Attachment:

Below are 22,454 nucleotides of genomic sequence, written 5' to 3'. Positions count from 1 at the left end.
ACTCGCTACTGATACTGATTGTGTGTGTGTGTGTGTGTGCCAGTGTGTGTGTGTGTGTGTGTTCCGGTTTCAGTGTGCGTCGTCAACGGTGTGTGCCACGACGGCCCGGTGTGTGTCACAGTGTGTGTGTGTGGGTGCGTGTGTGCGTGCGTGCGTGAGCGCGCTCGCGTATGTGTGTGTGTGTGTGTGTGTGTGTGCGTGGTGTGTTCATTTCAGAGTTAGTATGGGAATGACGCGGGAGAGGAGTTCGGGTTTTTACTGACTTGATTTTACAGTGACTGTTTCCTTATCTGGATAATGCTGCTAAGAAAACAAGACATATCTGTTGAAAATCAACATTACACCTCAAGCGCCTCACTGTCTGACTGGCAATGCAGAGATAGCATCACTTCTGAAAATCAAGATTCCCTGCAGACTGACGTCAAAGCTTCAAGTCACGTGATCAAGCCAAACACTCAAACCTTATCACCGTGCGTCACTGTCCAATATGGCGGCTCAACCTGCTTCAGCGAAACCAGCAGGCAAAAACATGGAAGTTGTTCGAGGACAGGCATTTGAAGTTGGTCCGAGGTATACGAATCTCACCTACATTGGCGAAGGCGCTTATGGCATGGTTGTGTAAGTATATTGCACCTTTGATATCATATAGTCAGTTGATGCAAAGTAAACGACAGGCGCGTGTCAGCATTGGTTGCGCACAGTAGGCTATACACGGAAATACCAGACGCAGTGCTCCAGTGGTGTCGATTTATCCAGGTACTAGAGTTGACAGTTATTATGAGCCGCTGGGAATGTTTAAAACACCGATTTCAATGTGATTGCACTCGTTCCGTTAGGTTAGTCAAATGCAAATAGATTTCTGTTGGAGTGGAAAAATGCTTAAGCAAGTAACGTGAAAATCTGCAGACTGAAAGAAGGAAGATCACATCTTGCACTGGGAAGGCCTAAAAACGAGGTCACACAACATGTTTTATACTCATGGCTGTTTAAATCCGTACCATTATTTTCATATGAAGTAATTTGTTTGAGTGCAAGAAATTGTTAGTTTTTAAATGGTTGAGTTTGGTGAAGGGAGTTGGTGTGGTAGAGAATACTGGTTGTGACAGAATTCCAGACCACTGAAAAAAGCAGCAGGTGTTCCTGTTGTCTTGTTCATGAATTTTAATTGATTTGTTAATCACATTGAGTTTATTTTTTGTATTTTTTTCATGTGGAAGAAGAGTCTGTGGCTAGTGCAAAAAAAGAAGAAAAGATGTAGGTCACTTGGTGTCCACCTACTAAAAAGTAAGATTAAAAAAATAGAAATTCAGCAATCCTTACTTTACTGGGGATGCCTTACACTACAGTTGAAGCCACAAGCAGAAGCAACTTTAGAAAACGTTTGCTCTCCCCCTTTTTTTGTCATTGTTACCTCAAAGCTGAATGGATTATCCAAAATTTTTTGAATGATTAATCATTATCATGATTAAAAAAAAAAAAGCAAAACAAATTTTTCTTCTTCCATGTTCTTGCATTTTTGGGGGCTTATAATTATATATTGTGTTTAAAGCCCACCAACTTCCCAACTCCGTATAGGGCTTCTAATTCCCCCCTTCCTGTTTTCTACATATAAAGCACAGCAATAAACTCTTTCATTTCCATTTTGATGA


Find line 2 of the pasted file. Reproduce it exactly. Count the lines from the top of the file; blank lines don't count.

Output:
ACTCGCTACTGATACTGATTGTGTGTGTGTGTGTGTGTGCCAGTGTGTGTGTGTGTGTGTGTTCCGGTTTCAGTGTGCGTCGTCAACGGTGTGTGCCACGACGGCCCGGTGTGTGTCACAGTGTGTGTGTGTGGGTGCGTGTGTGCGTGCGTGCGTGAGCGCGCTCGCGTATGTGTGTGTGTGTGTGTGTGTGTGTGCGTGGTGTGTTCATTTCAGAGTTAGTATGGGAATGACGCGGGAGAGGAGTTCGGGTTTTTACTGACTTGATTTTACAGTGACTGTTTCCTTATCTGGATAATGCTGCTAAGAAAACAAGACATATCTGTTGAAAATCAACATTACACCTCAAGCGCCTCACTGTCTGACTGGCAATGCAGAGATAGCATCACTTCTGAAAATCAAGATTCCCTGCAGACTGACGTCAAAGCTTCAAGTCACGTGATCAAGCCAAACACTCAAACCTTATCACCGTGCGTCACTGTCCAATATGGCGGCTCAACCTGCTTCAGCGAAACCAGCAGGCAAAAACATGGAAGTTGTTCGAGGACAGGCATTTGAAGTTGGTCCGAGGTATACGAATCTCACCTACATTGGCGAAGGCGCTTATGGCATGGTTGTGTAAGTATATTGCACCTTTGATATCATATAGTCAGTTGATGCAAAGTAAACGACAGGCGCGTGTCAGCATTGGTTGCGCACAGTAGGCTATACACGGAAATACCAGACGCAGTGCTCCAGTGGTGTCGATTTATCCAGGTACTAGAGTTGACAGTTATTATGAGCCGCTGGGAATGTTTAAAACACCGATTTCAATGTGATTGCACTCGTTCCGTTAGGTTAGTCAAATGCAAATAGATTTCTGTTGGAGTGGAAAAATGCTTAAGCAAGTAACGTGAAAATCTGCAGACTGAAAGAAGGAAGATCACATCTTGCACTGGGAAGGCCTAAAAACGAGGTCACACAACATGTTTTATACTCATGGCTGTTTAAATCCGTACCATTATTTTCATATGAAGTAATTTGTTTGAGTGCAAGAAATTGTTAGTTTTTAAATGGTTGAGTTTGGTGAAGGGAGTTGGTGTGGTAGAGAATACTGGTTGTGACAGAATTCCAGACCACTGAAAAAAGCAGCAGGTGTTCCTGTTGTCTTGTTCATGAATTTTAATTGATTTGTTAATCACATTGAGTTTATTTTTTGTATTTTTTTCATGTGGAAGAAGAGTCTGTGGCTAGTGCAAAAAAAGAAGAAAAGATGTAGGTCACTTGGTGTCCACCTACTAAAAAGTAAGATTAAAAAAATAGAAATTCAGCAATCCTTACTTTACTGGGGATGCCTTACACTACAGTTGAAGCCACAAGCAGAAGCAACTTTAGAAAACGTTTGCTCTCCCCCTTTTTTTGTCATTGTTACCTCAAAGCTGAATGGATTATCCAAAATTTTTTGAATGATTAATCATTATCATGATTAAAAAAAAAAAAGCAAAACAAATTTTTCTTCTTCCATGTTCTTGCATTTTTGGGGGCTTATAATTATATATTGTGTTTAAAGCCCACCAACTTCCCAACTCCGTATAGGGCTTCTAATTCCCCCCTTCCTGTTTTCTACATATAAAGCACAGCAATAAACTCTTTCATTTCCATTTTGATGA